Coal forms from the physical and chemical alteration of organic peat moss. This process, called coalification, takes hundreds of years to complete. During coalification, peat moss undergoes a series of transformations as a result of bacterial decay, compaction, variations in temperature and time.
Coal formation occurs wherever there are large deposits of peat. These deposits are often located deep within the ground and take many years to accumulate. Peat deposits contain a large portion of moss but accrue many other types of organic materials as they progress through time, including plant and tree leaves, minerals, clay and even animal remains. Some deposits, particularly those situated proximately to volcanoes, contain traces of ash and charred charcoal as well.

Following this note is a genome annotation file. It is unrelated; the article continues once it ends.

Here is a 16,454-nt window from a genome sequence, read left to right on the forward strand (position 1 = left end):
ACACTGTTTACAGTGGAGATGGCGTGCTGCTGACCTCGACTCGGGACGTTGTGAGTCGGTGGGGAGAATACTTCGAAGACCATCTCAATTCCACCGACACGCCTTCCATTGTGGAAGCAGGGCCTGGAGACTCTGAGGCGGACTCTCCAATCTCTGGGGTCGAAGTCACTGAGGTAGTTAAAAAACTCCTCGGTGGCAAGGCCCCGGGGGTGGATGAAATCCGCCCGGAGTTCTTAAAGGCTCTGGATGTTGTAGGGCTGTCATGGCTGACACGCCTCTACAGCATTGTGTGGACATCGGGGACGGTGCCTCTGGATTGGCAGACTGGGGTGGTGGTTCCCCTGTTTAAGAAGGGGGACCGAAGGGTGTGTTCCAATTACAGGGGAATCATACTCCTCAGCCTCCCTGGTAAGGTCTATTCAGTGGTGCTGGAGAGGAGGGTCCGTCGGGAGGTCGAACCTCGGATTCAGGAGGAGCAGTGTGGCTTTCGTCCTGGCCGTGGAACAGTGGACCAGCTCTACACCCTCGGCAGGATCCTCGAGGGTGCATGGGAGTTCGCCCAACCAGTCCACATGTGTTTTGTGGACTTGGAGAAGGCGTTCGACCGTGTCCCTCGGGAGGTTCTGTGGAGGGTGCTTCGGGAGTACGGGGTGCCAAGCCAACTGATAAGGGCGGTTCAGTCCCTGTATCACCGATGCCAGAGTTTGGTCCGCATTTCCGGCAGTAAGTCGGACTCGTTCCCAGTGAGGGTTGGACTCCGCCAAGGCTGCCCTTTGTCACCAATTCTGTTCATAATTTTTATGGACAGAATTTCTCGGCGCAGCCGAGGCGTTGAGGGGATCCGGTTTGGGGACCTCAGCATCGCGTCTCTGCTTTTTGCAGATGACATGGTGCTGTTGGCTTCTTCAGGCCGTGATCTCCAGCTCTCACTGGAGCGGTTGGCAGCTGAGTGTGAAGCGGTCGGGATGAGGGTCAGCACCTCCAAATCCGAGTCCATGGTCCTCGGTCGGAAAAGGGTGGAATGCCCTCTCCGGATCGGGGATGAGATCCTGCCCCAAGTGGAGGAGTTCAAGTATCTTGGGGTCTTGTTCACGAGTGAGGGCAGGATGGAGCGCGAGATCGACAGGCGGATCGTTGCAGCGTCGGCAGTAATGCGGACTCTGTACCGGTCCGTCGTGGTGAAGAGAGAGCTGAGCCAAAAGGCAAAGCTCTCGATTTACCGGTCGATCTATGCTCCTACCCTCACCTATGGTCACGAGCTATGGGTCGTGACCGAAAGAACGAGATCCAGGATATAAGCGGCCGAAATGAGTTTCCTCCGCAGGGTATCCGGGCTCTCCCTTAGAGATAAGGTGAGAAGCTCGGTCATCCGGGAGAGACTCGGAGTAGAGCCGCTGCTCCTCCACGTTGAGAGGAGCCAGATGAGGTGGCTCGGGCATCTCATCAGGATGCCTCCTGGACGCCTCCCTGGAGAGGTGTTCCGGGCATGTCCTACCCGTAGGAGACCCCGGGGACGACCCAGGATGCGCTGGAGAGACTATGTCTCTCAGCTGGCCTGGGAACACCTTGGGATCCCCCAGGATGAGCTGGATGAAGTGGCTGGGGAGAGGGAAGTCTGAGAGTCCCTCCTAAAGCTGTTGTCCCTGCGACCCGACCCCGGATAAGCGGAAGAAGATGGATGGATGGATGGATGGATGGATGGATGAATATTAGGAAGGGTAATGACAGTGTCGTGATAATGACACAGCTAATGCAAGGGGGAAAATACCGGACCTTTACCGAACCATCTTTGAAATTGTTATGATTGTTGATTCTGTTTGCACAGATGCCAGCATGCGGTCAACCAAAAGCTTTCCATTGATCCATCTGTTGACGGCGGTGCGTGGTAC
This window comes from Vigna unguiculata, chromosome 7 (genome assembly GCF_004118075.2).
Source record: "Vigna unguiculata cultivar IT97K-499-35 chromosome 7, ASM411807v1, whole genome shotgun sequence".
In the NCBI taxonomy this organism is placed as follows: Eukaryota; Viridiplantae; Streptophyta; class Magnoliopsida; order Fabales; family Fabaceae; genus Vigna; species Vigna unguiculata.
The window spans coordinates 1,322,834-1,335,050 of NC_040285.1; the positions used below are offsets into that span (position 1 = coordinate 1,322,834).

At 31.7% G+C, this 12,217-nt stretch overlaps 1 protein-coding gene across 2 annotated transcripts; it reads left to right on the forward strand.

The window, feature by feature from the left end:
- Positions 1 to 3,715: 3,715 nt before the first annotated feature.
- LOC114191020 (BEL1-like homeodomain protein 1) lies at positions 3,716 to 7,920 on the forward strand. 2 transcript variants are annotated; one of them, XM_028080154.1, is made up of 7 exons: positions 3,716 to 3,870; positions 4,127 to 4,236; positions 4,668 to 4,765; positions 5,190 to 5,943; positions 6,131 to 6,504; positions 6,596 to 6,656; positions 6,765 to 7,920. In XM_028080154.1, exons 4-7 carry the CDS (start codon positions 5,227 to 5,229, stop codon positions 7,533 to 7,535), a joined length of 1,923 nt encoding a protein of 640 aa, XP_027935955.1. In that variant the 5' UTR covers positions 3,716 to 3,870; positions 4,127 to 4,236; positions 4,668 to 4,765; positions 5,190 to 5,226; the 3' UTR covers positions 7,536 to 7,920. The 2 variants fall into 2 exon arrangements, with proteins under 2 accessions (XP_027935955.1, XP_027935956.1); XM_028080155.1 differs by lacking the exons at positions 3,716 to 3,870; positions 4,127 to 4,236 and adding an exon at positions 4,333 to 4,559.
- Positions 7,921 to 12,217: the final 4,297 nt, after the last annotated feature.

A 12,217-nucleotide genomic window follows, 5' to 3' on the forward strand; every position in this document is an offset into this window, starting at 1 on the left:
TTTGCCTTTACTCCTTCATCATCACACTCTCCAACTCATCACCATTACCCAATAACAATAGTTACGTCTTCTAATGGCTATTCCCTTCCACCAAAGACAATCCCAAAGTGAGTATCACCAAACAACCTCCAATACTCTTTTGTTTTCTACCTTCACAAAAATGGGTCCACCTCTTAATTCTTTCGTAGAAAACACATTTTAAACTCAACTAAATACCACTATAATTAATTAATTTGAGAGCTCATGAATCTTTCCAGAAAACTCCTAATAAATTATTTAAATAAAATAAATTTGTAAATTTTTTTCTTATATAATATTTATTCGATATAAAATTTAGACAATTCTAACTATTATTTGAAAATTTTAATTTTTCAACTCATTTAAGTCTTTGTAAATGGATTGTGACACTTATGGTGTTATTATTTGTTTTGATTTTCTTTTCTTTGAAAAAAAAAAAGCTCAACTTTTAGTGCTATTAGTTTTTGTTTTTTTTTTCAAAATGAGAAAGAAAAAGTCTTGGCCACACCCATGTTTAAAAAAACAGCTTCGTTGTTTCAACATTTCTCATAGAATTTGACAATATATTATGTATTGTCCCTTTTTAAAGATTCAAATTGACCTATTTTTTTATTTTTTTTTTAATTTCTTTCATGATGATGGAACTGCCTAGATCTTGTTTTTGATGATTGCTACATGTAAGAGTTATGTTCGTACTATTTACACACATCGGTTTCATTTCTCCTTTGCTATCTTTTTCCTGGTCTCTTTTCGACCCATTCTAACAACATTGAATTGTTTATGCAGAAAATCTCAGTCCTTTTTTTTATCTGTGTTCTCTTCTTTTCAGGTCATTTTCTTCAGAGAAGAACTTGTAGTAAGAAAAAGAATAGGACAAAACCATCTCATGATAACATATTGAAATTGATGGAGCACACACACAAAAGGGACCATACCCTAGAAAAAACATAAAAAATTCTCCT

The ingredients in coal deposits decay over time; numerous bacteria, which expedite the process, accelerate this process. The breakdown of organic matter is an important step in the process of coalification, but the peat deposit must be buried in sediment for the transformation from peat to coal to take place. Sediment burial squeezes excess water out of the peat, allowing it to take in complex hydrocarbon atoms and heat. A series of chemical reactions follows; the mixture becomes rich in carbon and releases waste products, eventually producing the end product of coal.